Another featured rap comes from Gorgeous Children, aka duo Gila Monsta and Face Vega. “I didn't really know much about them – they put out a mixtape on Jacques Greene's Vase label, and while I was looking for various vocalists, they were one of the groups that came back with something,” says Rustie. “I didn't know too much about them, apart from that mixtape for Vase.” The duo have delivered a FACT mix, and the mixtape he mentions – ICE – in the past 12 months, showing once again that Rustie has an ear for up-and-coming rappers.
Where does he look for new beats and rhymes? “I guess what I'm looking for are DJ sets, I always like to check out new mixtapes on DatPiff, or what's on Hot New Hip-Hop,” he says. “I'm looking for stuff to play in clubs and at shows. There have been a lot of good new hip-hop producers that I've been feeling. I like 808 Mafia, Young Chop, and I like what SKYWLKR does – he's one of Danny Brown's main producers.” Rustie's preference for more club-aimed, ratchet-style rap certainly makes for an album with some searing highlights, and it's interesting to note his preference for more in-your-face, party-time fare like Brown and classic grime than for the smoker's beats and abstract lyricism of the LA beat scene, where his tracks are viewed with a degree of reverence.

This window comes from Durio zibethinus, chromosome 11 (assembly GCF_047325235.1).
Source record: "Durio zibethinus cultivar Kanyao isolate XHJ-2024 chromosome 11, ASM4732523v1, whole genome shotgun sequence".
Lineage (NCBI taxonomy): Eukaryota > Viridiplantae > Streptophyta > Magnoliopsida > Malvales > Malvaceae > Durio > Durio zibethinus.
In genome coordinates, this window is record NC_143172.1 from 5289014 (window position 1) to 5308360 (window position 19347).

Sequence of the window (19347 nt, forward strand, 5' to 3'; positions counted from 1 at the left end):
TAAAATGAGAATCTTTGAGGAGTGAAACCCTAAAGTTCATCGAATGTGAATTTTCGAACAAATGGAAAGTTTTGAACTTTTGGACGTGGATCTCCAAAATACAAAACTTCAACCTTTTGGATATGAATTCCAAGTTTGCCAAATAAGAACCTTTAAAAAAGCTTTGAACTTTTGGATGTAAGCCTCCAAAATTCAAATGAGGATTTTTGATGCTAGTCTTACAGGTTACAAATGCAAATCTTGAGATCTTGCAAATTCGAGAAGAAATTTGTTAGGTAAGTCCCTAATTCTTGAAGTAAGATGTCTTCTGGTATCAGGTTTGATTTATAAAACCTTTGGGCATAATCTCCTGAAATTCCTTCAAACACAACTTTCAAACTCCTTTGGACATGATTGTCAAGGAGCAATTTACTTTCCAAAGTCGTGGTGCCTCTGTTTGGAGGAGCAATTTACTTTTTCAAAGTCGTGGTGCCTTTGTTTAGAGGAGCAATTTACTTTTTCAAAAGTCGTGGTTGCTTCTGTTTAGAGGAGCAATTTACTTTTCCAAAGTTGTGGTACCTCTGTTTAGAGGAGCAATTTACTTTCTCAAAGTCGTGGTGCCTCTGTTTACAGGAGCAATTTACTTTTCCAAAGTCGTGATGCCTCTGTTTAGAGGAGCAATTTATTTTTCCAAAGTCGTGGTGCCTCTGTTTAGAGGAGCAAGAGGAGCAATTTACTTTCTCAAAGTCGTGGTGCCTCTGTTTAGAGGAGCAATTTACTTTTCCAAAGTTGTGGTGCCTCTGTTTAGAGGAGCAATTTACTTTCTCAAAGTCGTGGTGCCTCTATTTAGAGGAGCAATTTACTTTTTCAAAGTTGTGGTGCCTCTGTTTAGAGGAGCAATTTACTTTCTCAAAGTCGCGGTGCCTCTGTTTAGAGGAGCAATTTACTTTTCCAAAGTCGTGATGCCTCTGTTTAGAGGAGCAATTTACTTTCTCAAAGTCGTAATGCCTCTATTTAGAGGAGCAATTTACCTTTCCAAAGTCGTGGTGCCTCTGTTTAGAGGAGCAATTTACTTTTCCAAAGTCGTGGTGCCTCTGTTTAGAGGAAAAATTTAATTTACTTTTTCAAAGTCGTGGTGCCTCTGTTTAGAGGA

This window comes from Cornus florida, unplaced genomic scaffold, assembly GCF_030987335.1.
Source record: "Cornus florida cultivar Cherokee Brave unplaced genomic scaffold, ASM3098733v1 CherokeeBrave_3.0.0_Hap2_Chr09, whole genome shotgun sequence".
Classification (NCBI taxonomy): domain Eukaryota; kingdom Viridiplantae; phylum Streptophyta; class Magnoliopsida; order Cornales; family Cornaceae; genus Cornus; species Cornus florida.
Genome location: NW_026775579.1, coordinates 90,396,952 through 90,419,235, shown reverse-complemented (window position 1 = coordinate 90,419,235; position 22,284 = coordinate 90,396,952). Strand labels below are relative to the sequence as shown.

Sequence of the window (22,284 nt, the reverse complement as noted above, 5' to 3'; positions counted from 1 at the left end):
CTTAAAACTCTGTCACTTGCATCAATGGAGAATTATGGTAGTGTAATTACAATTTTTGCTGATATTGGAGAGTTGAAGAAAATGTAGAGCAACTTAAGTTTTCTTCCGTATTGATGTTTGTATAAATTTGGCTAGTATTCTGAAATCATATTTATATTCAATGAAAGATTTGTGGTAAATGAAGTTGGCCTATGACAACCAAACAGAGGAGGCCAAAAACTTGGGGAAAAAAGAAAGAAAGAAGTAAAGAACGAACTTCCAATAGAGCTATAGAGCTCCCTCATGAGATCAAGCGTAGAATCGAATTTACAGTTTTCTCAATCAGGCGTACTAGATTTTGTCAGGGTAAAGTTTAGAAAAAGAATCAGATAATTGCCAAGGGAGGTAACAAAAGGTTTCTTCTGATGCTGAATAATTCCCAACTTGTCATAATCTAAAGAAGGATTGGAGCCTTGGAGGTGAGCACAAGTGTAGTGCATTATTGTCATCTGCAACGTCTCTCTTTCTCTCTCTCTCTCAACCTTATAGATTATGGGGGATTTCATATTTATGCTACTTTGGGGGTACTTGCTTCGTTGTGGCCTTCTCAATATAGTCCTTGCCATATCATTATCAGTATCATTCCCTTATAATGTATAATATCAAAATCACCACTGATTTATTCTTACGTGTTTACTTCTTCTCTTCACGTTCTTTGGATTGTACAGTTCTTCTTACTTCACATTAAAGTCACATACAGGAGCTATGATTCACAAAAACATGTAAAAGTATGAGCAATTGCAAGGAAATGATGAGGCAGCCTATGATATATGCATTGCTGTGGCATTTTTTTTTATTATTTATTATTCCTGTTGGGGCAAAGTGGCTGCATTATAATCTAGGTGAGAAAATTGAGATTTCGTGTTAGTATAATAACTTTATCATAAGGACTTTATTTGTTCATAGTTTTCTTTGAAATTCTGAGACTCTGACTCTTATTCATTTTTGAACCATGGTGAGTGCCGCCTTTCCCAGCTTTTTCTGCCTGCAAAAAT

He downplays the grime influence on Green Language, reticent to talk about any kind of UK grime revival. “I haven't been listening to more grime than usual... I'm always on the lookout for new music in general,” he qualifies. “I'm a big fan of Darq E Freaker, and some of the Scottish grime stuff that's happening like Inkke and some of those guys, Preditah and stuff like that. But I'm not super up-to-date on it.” Name-checking Inkke, whose crystal-clean, epically fierce rhythms have been some of the best electronic music Glasgow has produced in recent years, shows he still has a keen eye on the scene in his home city.